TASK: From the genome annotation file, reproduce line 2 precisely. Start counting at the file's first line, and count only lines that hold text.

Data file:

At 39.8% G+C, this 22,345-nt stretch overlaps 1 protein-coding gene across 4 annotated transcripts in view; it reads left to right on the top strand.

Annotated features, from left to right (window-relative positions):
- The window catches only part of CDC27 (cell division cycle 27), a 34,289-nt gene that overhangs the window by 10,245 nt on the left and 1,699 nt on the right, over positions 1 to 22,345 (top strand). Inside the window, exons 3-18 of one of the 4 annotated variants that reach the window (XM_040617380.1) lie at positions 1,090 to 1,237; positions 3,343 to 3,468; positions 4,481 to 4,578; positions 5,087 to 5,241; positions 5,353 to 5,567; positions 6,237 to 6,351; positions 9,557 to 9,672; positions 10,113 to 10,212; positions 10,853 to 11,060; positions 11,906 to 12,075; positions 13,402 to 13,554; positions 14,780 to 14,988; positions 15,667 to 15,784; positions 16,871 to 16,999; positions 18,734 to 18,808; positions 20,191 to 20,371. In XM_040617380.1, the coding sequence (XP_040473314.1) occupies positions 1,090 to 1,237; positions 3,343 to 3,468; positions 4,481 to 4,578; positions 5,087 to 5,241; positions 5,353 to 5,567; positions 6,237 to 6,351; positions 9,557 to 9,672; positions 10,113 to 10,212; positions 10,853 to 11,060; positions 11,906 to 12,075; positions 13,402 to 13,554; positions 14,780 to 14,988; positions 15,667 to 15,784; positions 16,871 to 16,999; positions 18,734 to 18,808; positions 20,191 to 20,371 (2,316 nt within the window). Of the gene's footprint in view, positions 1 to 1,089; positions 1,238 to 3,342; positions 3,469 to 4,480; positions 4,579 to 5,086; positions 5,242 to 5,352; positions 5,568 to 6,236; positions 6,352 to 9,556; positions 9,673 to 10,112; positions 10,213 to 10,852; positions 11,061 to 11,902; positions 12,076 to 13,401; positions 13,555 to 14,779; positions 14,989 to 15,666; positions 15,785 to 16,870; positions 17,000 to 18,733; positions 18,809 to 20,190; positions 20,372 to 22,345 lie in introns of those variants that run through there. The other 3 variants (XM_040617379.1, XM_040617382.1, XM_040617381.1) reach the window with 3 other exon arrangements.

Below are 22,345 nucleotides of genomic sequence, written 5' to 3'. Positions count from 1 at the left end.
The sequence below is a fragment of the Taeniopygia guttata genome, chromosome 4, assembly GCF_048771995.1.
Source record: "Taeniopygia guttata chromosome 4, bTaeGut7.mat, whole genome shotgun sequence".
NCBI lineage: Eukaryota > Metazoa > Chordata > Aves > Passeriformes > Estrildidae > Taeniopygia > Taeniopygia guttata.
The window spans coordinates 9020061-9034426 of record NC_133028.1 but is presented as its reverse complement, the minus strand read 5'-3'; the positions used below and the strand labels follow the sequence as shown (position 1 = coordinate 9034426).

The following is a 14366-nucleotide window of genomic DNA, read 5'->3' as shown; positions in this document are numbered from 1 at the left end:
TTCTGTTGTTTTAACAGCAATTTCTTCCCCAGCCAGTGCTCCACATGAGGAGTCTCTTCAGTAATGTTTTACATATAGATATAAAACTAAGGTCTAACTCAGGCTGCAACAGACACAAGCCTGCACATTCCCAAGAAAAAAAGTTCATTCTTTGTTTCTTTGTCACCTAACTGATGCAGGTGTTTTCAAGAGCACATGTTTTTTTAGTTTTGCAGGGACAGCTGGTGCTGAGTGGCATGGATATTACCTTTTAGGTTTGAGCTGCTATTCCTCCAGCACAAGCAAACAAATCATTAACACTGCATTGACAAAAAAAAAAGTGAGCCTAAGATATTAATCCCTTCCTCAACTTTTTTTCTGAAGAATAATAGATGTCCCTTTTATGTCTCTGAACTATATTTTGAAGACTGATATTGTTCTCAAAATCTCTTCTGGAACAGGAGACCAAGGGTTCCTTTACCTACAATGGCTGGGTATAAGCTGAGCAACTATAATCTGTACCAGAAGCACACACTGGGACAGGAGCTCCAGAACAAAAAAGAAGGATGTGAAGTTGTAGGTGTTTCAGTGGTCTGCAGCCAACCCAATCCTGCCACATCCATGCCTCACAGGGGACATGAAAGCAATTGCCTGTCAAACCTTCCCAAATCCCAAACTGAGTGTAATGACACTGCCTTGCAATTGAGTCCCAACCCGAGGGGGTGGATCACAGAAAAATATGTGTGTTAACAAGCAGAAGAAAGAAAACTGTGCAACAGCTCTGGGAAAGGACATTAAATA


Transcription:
Annotated features, from left to right (window-relative positions):